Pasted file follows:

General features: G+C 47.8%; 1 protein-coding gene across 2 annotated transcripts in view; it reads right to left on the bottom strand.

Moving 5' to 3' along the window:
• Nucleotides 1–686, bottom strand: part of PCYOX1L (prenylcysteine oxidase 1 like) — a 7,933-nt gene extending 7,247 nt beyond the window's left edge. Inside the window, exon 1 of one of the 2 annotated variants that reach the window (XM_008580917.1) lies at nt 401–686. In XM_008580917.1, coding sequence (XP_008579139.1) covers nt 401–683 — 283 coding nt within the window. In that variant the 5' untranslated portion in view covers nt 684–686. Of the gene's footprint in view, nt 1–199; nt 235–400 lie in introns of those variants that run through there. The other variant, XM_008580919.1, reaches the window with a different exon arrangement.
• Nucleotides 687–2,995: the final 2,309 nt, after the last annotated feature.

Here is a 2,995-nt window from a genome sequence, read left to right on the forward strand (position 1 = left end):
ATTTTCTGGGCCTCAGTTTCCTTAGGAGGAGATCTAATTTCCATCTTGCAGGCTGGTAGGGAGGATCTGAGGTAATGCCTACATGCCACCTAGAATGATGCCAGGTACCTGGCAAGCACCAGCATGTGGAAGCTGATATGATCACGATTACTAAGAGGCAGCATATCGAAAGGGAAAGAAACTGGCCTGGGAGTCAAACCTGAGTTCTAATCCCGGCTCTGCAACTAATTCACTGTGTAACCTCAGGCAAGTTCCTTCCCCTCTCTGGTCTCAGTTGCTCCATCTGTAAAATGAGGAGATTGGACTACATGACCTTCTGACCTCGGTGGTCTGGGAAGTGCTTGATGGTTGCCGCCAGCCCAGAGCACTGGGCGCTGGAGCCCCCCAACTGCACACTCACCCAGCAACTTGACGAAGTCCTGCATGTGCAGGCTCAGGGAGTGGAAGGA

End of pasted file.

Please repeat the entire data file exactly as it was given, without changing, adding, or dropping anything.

General features: G+C 47.8%; 1 protein-coding gene across 2 annotated transcripts in view; it reads right to left on the bottom strand.

Moving 5' to 3' along the window:
• Nucleotides 1–686, bottom strand: part of PCYOX1L (prenylcysteine oxidase 1 like) — a 7,933-nt gene extending 7,247 nt beyond the window's left edge. Inside the window, exon 1 of one of the 2 annotated variants that reach the window (XM_008580917.1) lies at nt 401–686. In XM_008580917.1, coding sequence (XP_008579139.1) covers nt 401–683 — 283 coding nt within the window. In that variant the 5' untranslated portion in view covers nt 684–686. Of the gene's footprint in view, nt 1–199; nt 235–400 lie in introns of those variants that run through there. The other variant, XM_008580919.1, reaches the window with a different exon arrangement.
• Nucleotides 687–2,995: the final 2,309 nt, after the last annotated feature.

Here is a 2,995-nt window from a genome sequence, read left to right on the forward strand (position 1 = left end):
ATTTTCTGGGCCTCAGTTTCCTTAGGAGGAGATCTAATTTCCATCTTGCAGGCTGGTAGGGAGGATCTGAGGTAATGCCTACATGCCACCTAGAATGATGCCAGGTACCTGGCAAGCACCAGCATGTGGAAGCTGATATGATCACGATTACTAAGAGGCAGCATATCGAAAGGGAAAGAAACTGGCCTGGGAGTCAAACCTGAGTTCTAATCCCGGCTCTGCAACTAATTCACTGTGTAACCTCAGGCAAGTTCCTTCCCCTCTCTGGTCTCAGTTGCTCCATCTGTAAAATGAGGAGATTGGACTACATGACCTTCTGACCTCGGTGGTCTGGGAAGTGCTTGATGGTTGCCGCCAGCCCAGAGCACTGGGCGCTGGAGCCCCCCAACTGCACACTCACCCAGCAACTTGACGAAGTCCTGCATGTGCAGGCTCAGGGAGTGGAAGGA